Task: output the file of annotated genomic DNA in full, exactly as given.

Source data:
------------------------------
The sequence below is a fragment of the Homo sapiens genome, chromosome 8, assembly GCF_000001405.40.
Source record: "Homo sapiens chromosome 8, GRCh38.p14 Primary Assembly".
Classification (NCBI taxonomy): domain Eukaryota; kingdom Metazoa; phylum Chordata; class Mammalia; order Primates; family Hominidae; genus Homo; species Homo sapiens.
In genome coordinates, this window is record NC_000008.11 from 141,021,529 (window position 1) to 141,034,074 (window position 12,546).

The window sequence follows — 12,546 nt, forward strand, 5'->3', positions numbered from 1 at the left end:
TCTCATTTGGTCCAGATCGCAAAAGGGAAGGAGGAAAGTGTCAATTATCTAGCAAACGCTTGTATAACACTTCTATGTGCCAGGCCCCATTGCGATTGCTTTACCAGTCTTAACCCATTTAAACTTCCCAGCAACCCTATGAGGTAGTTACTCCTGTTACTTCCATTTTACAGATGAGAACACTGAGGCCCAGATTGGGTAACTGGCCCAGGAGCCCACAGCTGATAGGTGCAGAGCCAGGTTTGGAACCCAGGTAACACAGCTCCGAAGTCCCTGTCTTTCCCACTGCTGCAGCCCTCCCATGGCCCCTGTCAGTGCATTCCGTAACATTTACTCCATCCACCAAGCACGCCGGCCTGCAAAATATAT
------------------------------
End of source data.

The sequence below is a fragment of the Homo sapiens genome, chromosome 8, assembly GCF_000001405.40.
Source record: "Homo sapiens chromosome 8, GRCh38.p14 Primary Assembly".
Classification (NCBI taxonomy): domain Eukaryota; kingdom Metazoa; phylum Chordata; class Mammalia; order Primates; family Hominidae; genus Homo; species Homo sapiens.
In genome coordinates, this window is record NC_000008.11 from 141,021,529 (window position 1) to 141,034,074 (window position 12,546).

The window sequence follows — 12,546 nt, forward strand, 5'->3', positions numbered from 1 at the left end:
TCTCATTTGGTCCAGATCGCAAAAGGGAAGGAGGAAAGTGTCAATTATCTAGCAAACGCTTGTATAACACTTCTATGTGCCAGGCCCCATTGCGATTGCTTTACCAGTCTTAACCCATTTAAACTTCCCAGCAACCCTATGAGGTAGTTACTCCTGTTACTTCCATTTTACAGATGAGAACACTGAGGCCCAGATTGGGTAACTGGCCCAGGAGCCCACAGCTGATAGGTGCAGAGCCAGGTTTGGAACCCAGGTAACACAGCTCCGAAGTCCCTGTCTTTCCCACTGCTGCAGCCCTCCCATGGCCCCTGTCAGTGCATTCCGTAACATTTACTCCATCCACCAAGCACGCCGGCCTGCAAAATATAT